To evaluate sound quality preferences of participants wearing hearing aids with different strengths of nonlinear frequency compression (NFC) processing versus no NFC processing. Two analysis methods, one without and one with a qualifier as to the magnitude of preferences, were compared for their percent agreement to differentiate a small difference in perceived sound quality as a result of applied NFC processing.
A single-blind design was used with participants unaware of the presence or strength of NFC processing (independent variable). The National Acoustic Laboratories-Nonlinear 2 (NAL-NL2) prescription of amplification was chosen because audibility is intentionally not prescribed in the presence of larger sensorineural hearing loss thresholds. A lack of prescribed audibility, when present, was deemed an objective qualifier for NFC. NFC is known to improve the input bandwidth available to listeners when high-frequency audibility is not otherwise available and increasing strengths of NFC were examined. Experimental condition 3 (EC3) was stronger than the manufacturer default (EC2). More aggressive strengths (e.g., EC4 and EC5), however, were expected to include excessive distortion and even reduce the output bandwidth that had been prescribed as audible by NAL-NL2 (EC1).
A total of 14 male Veterans with severe high-frequency sensorineural hearing loss.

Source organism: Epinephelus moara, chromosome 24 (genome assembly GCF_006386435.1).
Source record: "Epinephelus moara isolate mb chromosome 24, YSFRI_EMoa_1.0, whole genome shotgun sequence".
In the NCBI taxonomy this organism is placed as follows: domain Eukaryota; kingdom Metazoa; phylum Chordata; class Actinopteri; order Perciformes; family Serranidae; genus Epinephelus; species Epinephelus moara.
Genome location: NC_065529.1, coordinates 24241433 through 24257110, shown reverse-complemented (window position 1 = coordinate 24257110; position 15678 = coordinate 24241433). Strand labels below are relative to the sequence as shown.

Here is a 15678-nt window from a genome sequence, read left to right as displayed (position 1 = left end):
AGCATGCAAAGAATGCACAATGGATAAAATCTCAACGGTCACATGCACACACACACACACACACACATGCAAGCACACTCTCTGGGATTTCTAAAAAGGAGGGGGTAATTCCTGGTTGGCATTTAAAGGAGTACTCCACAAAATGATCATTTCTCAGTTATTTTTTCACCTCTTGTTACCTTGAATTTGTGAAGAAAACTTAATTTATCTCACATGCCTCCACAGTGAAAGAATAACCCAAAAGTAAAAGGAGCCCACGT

Data Collection and Analysis:
Participant sound quality preference ratings (dependent variable) without a qualifier as to the magnitude of preference were analyzed based on binomial probability theory, as is traditional with paired comparison data. The ratings with a qualifier as to the magnitude of preference were analyzed based on the nonparametric statistic of the Wilcoxon signed rank test.
The binomial probability analysis method identified a sound quality preference as well as the nonparametric probability test method. As the strength of NFC increased, more participants preferred the EC with less NFC. Fourteen of 14 participants showed equal preference between EC1 and EC2 perhaps, in part, because EC2 showed no objective improvement in audibility for six of the 14 participants (42%). Thirteen of the 14 participants showed no preference between NAL-NL2 and EC3, but all participants had an objective improvement in audibility. With more NFC than EC3, more and more participants preferred the other EC with less NFC in the paired comparison.
By referencing the recommended sensation levels of amplitude compression (e.g., NAL-NL2) in the ear canal of hearing aid wearers, the targeting of NFC parameters can likely be optimized with respect to improvements in effective audibility that may contribute to speech recognition without adversely impacting sound quality. After targeting of NFC parameters, providers can facilitate decisions about the use of NFC parameters (strengths of processing) via sound quality preference judgments using paired comparisons.
Available at: http://works.bepress.com/earl-johnson/57/